Thursday, October 01, 2015

Friends and Lovers

When I was living in Los Angeles and very active in the gay "scene," many of my friendships stemmed from having met someone in a bar, gone home with them, and our then deciding—either before, during, or after our time in bed—that we would like to get to know each other better aside from the sex. Usually, the element of sex eventually dropped out of the equation completely. This was simply the way gay culture at the time worked and I suspect still does. It's not coincidental that in my Dick Hardesty mystery series, many of Dick's closest friendships began with sex.

As a minor digression, I find it fascinating that the gay lexicon has changed dramatically when it comes to the description of long-term relationships. The word "lover," which was used for most of my adult life, was almost totally replaced by "partner," which I personally prefer, and "lover" is now almost never used.

Of all the relationships I've had in my long and checkered career, only two "partners" stand out as having a major impact on my life: Norm, who was my first real relationship, lasting six years, and Ray, which lasted nine years, on and off—mostly off due to the alcoholism which inevitably destroyed him. After our breakup, Norm and I segued from partners to loving friends until his death in 2010. I realize that I have largely fantasized my relationship with Ray, who I did indeed  love deeply—seeing only the incredibly sweet, kind, loving young man he was when sober and ignoring the monster he became when drunk. For those of you who follow my books, Ray was the inspiration for Dick's partner, Jonathan—which is hardly surprising since I, in my fantasy world, am Dick.

In our lives, if we are lucky, we have many friends of both genders and a variety of sexual orientations. If we're very lucky, some of them remain friends or a lifetime. 

The word "friend" covers a broad spectrum of, for want of a better word, "intensities." Simply put, some friends are closer than others. Friends tend to come and go. A mark of a true friend is one who may have drifted away for whatever reason but who, when re-meeting after many years, can pick up a conversation in mid-sentence as though the intervening years never existed. I've been blessed to have several of those, and the re-establishment of the friendship is a joy hard to describe.

But throughout life there are relatively few we consider true "best friends." I've had three in my life—and I hasten to add that the term does not apply to lovers/partners, who are in a special category of their own.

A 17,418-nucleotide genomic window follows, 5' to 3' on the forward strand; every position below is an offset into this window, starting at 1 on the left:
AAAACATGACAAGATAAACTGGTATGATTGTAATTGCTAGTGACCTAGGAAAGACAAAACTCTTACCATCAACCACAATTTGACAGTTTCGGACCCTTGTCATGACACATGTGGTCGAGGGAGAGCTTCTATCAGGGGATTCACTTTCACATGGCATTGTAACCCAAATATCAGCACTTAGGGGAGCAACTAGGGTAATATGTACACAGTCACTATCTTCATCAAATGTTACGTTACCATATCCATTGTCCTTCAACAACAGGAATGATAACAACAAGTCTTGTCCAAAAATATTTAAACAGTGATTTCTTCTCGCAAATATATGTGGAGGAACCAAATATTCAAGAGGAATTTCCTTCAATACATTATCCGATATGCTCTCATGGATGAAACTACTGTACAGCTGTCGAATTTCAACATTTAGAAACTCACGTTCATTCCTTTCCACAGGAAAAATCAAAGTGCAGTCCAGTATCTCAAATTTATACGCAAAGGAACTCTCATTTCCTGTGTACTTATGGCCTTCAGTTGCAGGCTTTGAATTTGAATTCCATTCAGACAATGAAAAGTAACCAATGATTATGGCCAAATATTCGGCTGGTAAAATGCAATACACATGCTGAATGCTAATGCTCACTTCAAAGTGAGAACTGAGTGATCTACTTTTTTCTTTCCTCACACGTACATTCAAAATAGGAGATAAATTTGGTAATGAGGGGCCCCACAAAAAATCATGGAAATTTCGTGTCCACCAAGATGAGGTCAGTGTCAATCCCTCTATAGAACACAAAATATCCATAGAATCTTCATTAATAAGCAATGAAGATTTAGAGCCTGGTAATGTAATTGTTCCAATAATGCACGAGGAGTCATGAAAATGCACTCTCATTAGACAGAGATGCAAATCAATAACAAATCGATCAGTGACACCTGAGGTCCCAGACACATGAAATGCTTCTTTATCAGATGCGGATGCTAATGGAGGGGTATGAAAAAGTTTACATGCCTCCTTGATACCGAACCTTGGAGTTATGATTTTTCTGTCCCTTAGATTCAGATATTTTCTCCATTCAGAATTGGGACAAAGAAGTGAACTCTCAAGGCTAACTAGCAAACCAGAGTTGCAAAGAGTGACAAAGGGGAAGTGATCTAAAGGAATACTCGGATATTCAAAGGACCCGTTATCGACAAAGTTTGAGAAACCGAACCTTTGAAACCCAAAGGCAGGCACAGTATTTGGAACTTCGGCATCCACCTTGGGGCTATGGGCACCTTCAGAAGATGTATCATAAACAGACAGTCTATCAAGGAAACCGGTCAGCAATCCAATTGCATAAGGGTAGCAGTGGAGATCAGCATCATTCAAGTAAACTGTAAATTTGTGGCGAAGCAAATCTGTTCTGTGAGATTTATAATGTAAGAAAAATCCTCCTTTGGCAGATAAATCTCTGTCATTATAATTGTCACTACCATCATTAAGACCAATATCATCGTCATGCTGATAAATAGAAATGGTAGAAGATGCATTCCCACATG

When I was in high school, my best friend was Lief Ayen, who looked like a young Charles Laughton, if any of you are old enough to remember him. We were both outsiders who knew we did not belong, and this awareness and our shared sense of offbeat humor was the glue that bound us for many years. We eventually drifted apart and, when I tried a few years ago to find him in hopes of re-establishing our friendship, I learned he had died. And even though it had been well over 50 years since I last saw him, I felt a great sense of loss.

Russ Hogan was my best friend in college and for 40 years thereafter. We drifted apart for reasons I've never fully understood, but for which I always felt oddly guilty, and I only learned of his death through a mutual friend. I still miss him terribly.

My current best friend (of coming up on 20 years) is Gary Brown, who is also my webmaster, my designated listener-to-my-real-and-imagined woes, and my run-to-every-time-I-have-a-problem-with-my-computer (which is at least several times a week) guy. He is infinitely kind, generous, and patient with everyone, but I know I must tax his limits frequently. It is simply understood that should either of us ever need anything, the other will be there.

Why, then, you might ask, are we not lovers/partners? Because the key element necessary for lovers/partners—missing between best friends—is sexual attraction/romantic love. Gary is the brother I never had. I can’t imagine brothers being any closer. But again the element of romance is totally lacking. (On a trip to Paris, arriving at our hotel after having been awake for over 30 hours, we were mistakenly given a room with only one double bed. Though we were exhausted, we waited four hours for them to find us a room with two double beds. Sharing a room, fine. Sharing a bed...uh, no way in hell.)

I hope you are blessed with at least one "best friend" who brightens and eases your life and without whom you cannot imagine your life.


Dorien's blogs are posted by 10 a.m. Central time every Monday and Thursday. Please take a moment to visit his website (http://www.doriengrey.com) and, if you enjoy these blogs, you might want to check out Short Circuits: a Life in Blogs (http://bit.ly/m8CSO1), which is also available as an audiobook (http://www.audible.com/pd/ref=sr_1_1?asin=B00DJAJYCS&qid=1372629062&sr=1-1).

1 comment:

Kage Alan said...

This was a lovely post, D. =) Friendships are hugely important, especially good, long-lasting ones. Ralph started off as a friend and we got to be very good friends during the first 3 1/2 years. It was only after that time when we came out to each other did we begin the relationship it's turned into. I'm grateful for the time we spent as friends and without all the sexual tension that often comes with that.